Neonopolis

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The exterior of Neonopolis next to Fremont Street.

Neonopolis, a 250,000 sq ft (23,000 m2) shopping mall,[1] is a $100 million entertainment complex in Las Vegas, Nevada located on top of a $15 million city parking garage. It is located on Fremont Street, at the corner of Las Vegas Boulevard. In keeping with the complex's name, it contains three miles of neon lights.[2]

Three open-air levels surround an outdoor center courtyard with stage, sound and seating. Bands and concerts were scheduled during the summer months during its heyday.

History[edit]

Plans for Neonopolis were announced in December 1997.[3] It opened on May 3, 2002.[4]

In 2006, Prudential Real Estate sold Neonopolis to a development group led by Rohit Joshi for $25 million.[5] Joshi undertook an abortive rebranding of the center as Fremont Square, but ultimately the Neonopolis name was retained.[6][7][8] After temporarily closing in 2010 for redevelopment, Neonopolis underwent renovations in 2011 and reopened with new tenants.

Current tenants[edit]

The interior courtyard of the shopping center.
  • Axehole ― An axe throwing range, opened in 2017.[9]
  • Banger Brewing ― A 3,000-square-foot (280 m2) pub and microbrewery, opened in 2013 on the ground floor.[10][11]
  • Cannabition ― A marijuana-themed museum, opened in 2018.[12] Among the exhibits is Bongzilla, billed as the world's largest bong.[13]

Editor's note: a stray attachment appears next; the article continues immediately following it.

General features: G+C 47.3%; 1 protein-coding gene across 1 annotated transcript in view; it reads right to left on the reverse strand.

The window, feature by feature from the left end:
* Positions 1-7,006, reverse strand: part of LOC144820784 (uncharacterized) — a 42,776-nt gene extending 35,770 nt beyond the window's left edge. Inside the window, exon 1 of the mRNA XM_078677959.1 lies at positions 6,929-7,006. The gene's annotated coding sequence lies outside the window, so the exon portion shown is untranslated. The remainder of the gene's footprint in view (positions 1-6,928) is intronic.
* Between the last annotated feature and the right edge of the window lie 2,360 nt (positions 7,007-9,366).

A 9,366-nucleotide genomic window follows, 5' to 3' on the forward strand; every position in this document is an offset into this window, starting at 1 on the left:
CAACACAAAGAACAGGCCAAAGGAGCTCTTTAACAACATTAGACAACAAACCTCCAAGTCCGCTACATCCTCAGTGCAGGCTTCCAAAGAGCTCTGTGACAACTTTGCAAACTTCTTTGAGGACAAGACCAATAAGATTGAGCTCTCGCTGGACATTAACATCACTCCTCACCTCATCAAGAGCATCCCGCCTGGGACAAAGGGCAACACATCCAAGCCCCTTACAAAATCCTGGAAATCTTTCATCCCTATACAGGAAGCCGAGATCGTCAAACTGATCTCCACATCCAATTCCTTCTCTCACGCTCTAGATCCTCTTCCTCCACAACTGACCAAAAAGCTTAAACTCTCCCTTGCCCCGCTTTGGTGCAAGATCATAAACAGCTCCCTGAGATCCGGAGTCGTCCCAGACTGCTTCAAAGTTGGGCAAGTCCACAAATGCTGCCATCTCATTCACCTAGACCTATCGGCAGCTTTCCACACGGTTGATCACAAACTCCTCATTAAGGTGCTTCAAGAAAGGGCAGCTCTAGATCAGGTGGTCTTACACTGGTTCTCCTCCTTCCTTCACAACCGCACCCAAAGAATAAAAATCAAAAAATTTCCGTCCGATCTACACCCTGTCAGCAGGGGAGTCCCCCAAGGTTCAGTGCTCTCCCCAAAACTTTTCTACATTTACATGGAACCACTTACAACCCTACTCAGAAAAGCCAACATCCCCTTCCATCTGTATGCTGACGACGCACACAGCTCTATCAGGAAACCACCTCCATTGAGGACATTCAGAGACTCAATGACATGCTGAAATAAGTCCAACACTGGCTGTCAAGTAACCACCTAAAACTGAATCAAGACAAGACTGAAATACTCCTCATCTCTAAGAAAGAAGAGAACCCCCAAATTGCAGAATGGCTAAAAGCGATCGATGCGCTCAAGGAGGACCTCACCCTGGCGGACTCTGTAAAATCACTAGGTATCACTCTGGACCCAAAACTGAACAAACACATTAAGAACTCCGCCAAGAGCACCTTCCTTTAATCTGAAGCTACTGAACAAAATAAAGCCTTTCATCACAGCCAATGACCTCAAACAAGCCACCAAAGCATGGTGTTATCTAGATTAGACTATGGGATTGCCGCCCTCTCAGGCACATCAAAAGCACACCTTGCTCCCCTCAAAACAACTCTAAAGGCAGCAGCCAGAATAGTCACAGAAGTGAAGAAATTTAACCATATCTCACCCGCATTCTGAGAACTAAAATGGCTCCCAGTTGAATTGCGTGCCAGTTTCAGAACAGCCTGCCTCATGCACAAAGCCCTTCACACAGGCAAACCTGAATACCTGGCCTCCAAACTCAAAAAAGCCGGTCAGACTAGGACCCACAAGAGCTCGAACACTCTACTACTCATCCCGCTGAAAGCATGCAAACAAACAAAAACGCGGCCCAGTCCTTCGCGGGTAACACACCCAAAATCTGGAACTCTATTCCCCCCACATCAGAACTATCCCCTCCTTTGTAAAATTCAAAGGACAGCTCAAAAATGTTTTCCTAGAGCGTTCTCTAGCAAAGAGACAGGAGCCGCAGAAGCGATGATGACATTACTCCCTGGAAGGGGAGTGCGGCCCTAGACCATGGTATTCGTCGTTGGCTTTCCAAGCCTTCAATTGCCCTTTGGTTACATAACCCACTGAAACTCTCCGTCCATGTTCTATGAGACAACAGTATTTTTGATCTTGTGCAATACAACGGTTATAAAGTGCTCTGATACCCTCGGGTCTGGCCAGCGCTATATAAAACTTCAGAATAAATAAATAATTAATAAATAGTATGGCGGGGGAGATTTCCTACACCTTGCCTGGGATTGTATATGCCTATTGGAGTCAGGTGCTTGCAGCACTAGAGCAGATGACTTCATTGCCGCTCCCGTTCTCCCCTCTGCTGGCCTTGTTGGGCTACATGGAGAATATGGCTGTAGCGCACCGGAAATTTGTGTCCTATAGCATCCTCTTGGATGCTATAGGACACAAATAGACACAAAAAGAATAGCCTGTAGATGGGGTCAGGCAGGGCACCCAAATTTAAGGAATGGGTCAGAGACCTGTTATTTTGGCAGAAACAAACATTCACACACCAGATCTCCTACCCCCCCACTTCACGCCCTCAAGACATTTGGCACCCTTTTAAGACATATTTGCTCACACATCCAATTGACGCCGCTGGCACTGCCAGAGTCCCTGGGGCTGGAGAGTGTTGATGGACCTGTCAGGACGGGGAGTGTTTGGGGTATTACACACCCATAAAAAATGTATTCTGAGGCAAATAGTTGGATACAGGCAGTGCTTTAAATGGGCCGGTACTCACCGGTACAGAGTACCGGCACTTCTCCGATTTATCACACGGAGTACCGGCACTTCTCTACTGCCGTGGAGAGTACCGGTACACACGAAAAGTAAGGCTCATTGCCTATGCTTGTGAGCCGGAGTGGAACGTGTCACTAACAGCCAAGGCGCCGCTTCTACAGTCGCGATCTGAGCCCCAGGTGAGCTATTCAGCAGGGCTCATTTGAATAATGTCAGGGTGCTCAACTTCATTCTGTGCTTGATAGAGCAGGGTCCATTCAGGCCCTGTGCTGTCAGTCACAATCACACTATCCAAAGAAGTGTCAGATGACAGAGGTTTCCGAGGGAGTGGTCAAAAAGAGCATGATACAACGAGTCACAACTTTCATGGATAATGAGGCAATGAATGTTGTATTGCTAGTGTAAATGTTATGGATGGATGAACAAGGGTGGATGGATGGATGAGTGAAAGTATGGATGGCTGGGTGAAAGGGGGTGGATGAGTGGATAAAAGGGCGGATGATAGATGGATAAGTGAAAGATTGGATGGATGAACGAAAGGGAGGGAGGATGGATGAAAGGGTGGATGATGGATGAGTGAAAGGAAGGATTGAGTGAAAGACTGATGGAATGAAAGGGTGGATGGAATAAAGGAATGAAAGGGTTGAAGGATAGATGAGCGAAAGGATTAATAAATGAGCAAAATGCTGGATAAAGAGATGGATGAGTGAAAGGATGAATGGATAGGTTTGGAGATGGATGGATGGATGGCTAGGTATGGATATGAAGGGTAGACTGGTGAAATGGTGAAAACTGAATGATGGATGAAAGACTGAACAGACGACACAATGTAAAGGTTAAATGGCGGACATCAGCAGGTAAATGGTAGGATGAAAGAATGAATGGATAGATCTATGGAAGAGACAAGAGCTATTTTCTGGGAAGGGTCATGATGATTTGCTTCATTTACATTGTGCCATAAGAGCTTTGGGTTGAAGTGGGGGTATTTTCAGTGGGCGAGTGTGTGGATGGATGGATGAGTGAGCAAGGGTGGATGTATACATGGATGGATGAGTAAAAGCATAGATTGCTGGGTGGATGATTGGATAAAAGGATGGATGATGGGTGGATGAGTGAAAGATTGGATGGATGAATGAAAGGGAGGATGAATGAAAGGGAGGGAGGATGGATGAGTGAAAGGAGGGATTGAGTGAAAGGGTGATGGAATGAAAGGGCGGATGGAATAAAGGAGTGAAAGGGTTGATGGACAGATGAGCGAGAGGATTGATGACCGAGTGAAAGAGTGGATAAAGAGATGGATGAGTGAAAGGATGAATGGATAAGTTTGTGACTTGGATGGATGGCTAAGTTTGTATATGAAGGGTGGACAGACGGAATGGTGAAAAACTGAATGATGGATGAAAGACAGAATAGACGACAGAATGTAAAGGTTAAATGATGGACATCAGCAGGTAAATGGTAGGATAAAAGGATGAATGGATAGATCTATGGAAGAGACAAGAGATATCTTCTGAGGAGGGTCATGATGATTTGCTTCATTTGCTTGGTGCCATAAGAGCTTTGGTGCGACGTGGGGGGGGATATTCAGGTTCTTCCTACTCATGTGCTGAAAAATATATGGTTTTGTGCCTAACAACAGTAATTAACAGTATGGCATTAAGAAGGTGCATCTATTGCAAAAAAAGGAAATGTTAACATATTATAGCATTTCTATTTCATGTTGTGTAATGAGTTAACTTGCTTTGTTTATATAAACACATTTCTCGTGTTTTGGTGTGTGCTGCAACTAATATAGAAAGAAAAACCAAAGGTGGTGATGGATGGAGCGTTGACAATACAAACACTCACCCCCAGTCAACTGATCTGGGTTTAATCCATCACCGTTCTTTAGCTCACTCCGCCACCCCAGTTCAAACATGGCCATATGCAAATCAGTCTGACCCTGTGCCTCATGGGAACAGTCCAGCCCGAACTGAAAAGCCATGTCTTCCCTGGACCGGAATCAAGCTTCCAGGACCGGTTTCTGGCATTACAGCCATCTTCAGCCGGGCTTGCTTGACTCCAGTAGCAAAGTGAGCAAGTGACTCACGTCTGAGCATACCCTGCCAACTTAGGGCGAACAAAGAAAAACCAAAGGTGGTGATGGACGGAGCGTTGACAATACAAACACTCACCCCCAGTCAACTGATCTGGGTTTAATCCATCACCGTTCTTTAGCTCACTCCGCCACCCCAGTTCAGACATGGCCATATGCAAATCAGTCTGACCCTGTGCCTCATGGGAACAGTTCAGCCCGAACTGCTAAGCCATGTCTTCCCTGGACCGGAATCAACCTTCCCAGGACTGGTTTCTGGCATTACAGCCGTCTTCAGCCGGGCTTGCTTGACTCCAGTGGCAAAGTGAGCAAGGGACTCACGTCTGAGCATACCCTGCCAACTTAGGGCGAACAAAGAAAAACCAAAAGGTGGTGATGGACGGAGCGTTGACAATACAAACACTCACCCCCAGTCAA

• Cat's Meow ― A 10,000-square-foot (930 m2) karaoke club located on the second floor, opened in 2019. It is the second location of a popular, long-established club in New Orleans.[14]
  • Del Prado Jewelers ― A jewelry store that moved to the second floor of Neonopolis in 2006.[15][16]
  • Denny's ― A 6,400-square-foot (590 m2) flagship location for the diner chain, featuring a wedding chapel. Opened in 2012.[17][18]
  • Don't Tell Mama ― A piano bar located on the mall's ground floor. It moved to Neonopolis in 2019 from its previous location on Fremont East.[19]
  • Evapor8 ― An e-cigarette shop, opened in 2013.[20]
  • Fremont Arcade ― A video arcade, opened in 2016 on the ground floor.[21][22]
  • Heart Attack Grill ― A hamburger restaurant, known for its medical theme and for offering the world's highest-calorie burger, opened in 2011.[23][24]
  • International Eatery ― A food court with three outlets, opened in 2013 in the ground-floor former Luna Rossa Ristorante space, by HIG Management, a major operator of mall eateries.[25][26]
  • Little Neon Wedding Chapel ― A wedding chapel opened in 2016.[27]
  • Metropolitan Gallery of Las Vegas ― An art museum and gallery. Previously named the Southern Nevada Museum of Fine Art, it moved to Neonopolis in 2008.[28][29][30] The name was changed in 2017.[31]
  • Millennial Esports ― A 15,000-square-foot (1,400 m2) venue for competitive video gaming, opened in 2017 on the third floor.[32][33]
  • The Nerd ― A nightclub and bowling alley themed around comic books and video games, opened in 2017 in the second-floor former Drink & Drag space.[34][35]